PHOENIX (Reuters) - An Arizona male nurse has been charged with raping a severely disabled woman at the long-term care facility where he worked, a crime that came to light only after she gave birth, prosecutors said on Wednesday.
Nathan Sutherland, 36, was arrested by investigators who linked him to the case through DNA evidence after the woman, who is in her 20s, unexpectedly gave birth on Dec. 29 at Hacienda Healthcare Skilled Nursing Facility in Phoenix.
“From the minute we first became aware of this crime, a sexual assault, we have worked virtually non-stop every day, every night, seven days a week trying to solve and resolve this case,” Police Chief Jeri Williams told a news conference.
Williams said the case, which has made international headlines, was solved through a combination of DNA and “good old fashioned police work.”
Sutherland, a licensed practical nurse who began working at Hacienda Health care in 2012, was charged with one count each of sexual assault and abuse of a vulnerable adult. He was ordered held on $500,000 bail during a brief appearance in Maricopa County Superior Court.
Reuters could not reach Sutherland’s defense lawyer for comment on Wednesday.
The Arizona Republic newspaper reported that attorney Dave Gregan said during the hearing that there was no direct evidence against his client, who had no criminal history, and that the defense planned to conduct its own DNA tests.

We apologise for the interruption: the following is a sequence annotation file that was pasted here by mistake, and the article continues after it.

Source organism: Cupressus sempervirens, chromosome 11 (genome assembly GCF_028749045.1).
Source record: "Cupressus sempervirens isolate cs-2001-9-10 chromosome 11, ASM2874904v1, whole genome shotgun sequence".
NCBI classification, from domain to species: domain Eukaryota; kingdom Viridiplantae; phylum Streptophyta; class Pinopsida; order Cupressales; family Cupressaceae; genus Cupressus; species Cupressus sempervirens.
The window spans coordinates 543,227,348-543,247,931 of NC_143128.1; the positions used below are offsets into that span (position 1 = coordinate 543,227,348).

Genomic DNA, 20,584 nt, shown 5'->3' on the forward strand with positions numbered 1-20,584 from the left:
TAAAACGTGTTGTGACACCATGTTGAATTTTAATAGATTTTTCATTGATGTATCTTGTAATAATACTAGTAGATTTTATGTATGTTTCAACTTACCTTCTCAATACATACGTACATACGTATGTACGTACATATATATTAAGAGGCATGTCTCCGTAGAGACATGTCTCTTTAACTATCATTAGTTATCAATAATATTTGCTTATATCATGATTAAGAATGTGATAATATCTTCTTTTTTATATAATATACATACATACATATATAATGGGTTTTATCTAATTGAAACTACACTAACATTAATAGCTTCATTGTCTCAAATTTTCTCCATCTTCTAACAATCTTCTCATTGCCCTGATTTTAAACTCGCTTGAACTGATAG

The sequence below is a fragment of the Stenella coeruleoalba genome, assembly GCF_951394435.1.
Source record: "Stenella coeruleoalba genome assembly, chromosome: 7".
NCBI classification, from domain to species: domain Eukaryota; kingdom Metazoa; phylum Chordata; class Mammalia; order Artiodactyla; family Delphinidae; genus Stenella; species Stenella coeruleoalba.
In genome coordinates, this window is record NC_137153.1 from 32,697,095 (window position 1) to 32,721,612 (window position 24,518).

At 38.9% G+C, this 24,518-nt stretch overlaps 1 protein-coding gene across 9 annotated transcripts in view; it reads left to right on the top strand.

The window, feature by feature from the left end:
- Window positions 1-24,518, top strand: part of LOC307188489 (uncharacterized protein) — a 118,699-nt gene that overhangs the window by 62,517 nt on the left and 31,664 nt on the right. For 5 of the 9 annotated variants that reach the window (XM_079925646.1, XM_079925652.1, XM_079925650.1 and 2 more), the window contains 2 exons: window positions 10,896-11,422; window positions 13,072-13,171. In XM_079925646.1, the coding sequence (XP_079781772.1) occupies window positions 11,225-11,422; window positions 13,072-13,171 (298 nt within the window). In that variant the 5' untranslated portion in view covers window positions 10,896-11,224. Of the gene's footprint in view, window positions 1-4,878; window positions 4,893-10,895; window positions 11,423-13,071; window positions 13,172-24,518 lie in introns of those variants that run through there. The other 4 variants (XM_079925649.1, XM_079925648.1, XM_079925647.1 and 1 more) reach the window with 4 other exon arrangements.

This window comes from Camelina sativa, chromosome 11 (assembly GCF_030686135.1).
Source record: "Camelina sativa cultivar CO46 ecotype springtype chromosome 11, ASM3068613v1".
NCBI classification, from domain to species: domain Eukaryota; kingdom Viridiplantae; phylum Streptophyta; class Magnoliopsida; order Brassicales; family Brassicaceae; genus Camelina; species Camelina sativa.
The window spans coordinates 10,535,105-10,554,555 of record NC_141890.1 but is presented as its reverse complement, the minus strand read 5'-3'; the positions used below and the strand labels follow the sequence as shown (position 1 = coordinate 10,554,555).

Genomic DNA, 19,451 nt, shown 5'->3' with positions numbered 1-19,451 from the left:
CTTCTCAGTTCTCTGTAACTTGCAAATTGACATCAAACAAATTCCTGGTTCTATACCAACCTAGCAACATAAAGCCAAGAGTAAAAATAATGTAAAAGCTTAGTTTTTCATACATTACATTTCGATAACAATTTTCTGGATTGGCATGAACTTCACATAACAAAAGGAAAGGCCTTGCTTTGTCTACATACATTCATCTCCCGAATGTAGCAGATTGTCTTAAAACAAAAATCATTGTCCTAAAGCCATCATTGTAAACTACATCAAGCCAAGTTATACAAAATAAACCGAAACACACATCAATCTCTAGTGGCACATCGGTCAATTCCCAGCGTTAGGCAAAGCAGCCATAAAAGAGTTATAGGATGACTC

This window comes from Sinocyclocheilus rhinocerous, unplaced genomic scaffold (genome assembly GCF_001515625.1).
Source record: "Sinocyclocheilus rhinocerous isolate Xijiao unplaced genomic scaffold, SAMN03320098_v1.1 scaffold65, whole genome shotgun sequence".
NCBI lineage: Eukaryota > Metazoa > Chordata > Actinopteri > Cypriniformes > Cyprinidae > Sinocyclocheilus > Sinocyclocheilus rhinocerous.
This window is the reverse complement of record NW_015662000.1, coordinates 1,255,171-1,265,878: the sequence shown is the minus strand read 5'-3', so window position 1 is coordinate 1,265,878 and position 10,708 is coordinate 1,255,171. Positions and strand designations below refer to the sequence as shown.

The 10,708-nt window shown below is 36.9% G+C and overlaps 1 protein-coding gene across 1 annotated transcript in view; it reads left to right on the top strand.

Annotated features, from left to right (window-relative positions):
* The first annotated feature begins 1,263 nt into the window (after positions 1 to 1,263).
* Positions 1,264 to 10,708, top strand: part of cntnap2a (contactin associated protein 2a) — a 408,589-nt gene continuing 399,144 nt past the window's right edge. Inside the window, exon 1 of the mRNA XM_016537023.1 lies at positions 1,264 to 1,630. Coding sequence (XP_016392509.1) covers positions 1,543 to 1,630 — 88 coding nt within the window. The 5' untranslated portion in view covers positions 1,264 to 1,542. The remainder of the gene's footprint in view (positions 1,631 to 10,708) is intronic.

The woman, who has been disabled since very early childhood as a result of seizures, has spent most of her life in Phoenix’s Hacienda Healthcare.
Though she was initially described as comatose, her parents said in a written statement that although she was disabled she could respond to sound, make facial gestures and had some ability to move her limbs, head and neck.
“The important thing is that she is a beloved daughter, albeit with significant intellectual disabilities,” they said.
The parents declined to comment on Sutherland’s arrest in a separate statement issued through their attorney.
Hacienda employees were not aware that woman was pregnant before she went into labor, police say, and were first alerted to the case when the baby was born. Police then sought DNA samples from all male employees.
The facility said in a written statement that Sutherland was fired as soon as administrators learned of his arrest.
“Before he started work with Hacienda, he underwent extensive background checks, including an extended criminal history search; a search of multiple government registries, including sex offender registries and Arizona Department of Economic Security and Child Protective Services registries; and checks of his personal references,” it said.
The baby, a boy who is being cared for by family members, is doing well, police said.
Reporting by David Schwartz in Phoenix and Peter Szekely in New York; Writing by Dan Whitcomb in Los Angeles; Editing by Sonya Hepinstall